Hampshire rallies, but can’t hang on against Sycamore
SYCAMORE – A signature win seemed to be shaping up for the young Hampshire softball team in the top of the seventh inning of Monday’s Class 3A Sycamore Regional quarterfinal against Sycamore.
The Whip-Purs came back from a three-run deficit in the seventh inning, with RBI hits from Becca Hurst, Jen Hurst and Aly Snider giving them an one-run lead.
But Sycamore’s three shallow hits to right-center field in the bottom of the seventh sank Hampshire, 9-8, to close out the Whips’ season.
“We just couldn’t shut them down in the seventh,” coach Stacey Stepek said. “Those little bloop fly balls that dropped in for hits have been our downfall all year. That’s what we lost a couple of games on. Hopefully, we learn from that and are able to catch those up next year.”
Sycamore (14-18) took an early lead with a two-run home run from Brittany Huber, and the Spartans looked as if they might pull away with the bases loaded in the second inning with one out. But pitcher Jen Hurst was able to shut down the Spartans down with runners on base.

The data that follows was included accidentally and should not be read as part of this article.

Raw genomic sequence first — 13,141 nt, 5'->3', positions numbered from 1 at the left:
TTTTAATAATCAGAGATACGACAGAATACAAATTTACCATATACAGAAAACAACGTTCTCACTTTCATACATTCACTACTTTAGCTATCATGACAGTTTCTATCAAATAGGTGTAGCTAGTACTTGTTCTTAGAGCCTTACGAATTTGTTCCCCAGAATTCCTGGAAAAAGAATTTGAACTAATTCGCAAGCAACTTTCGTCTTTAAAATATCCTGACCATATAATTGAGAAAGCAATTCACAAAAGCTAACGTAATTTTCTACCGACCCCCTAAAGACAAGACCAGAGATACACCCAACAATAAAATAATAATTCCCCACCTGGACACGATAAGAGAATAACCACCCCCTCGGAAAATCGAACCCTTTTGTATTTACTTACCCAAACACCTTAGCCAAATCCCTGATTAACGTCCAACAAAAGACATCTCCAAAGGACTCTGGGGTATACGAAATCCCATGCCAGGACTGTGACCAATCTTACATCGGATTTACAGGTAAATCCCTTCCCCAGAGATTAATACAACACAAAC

Hampshire (11-19) took a 3-2 lead in the third inning when Jordan Hook drove in Haley Widmayer with a ground-rule double before Becca Hurst drove her in with a double of her own.
With the score tied, 4-4, the Spartans tacked on two runs in the fifth and one in the sixth to take a 7-4 lead, but the Whip-Purs, who have only two seniors, weren’t done.
Widmayer started Hampshire’s seventh-inning rally with a single, and Hook followed with another single with no outs before they were driven in by the middle of the Whip-Purs’ order.
Sycamore was down to its final strike, but Taylor Jones mustered a weak hit to shallow right field to drive in two runs.
Falling after rallying made the loss sting a little bit more, but Stepek hopes the resilience her team showed will carry over to next season.
“To come back and get ahead, that’s huge, and it shows that my girls that I have just never quit,” Stepek said. “They never have all year.”
The loss was brutal, but Stepek and her staff molded a young team with plenty of inexperienced players into a squad that came within one strike of winning a playoff game.
“Man, they came a long way from where we started and where we ended this year,” Stepek said. “I’m proud of them.”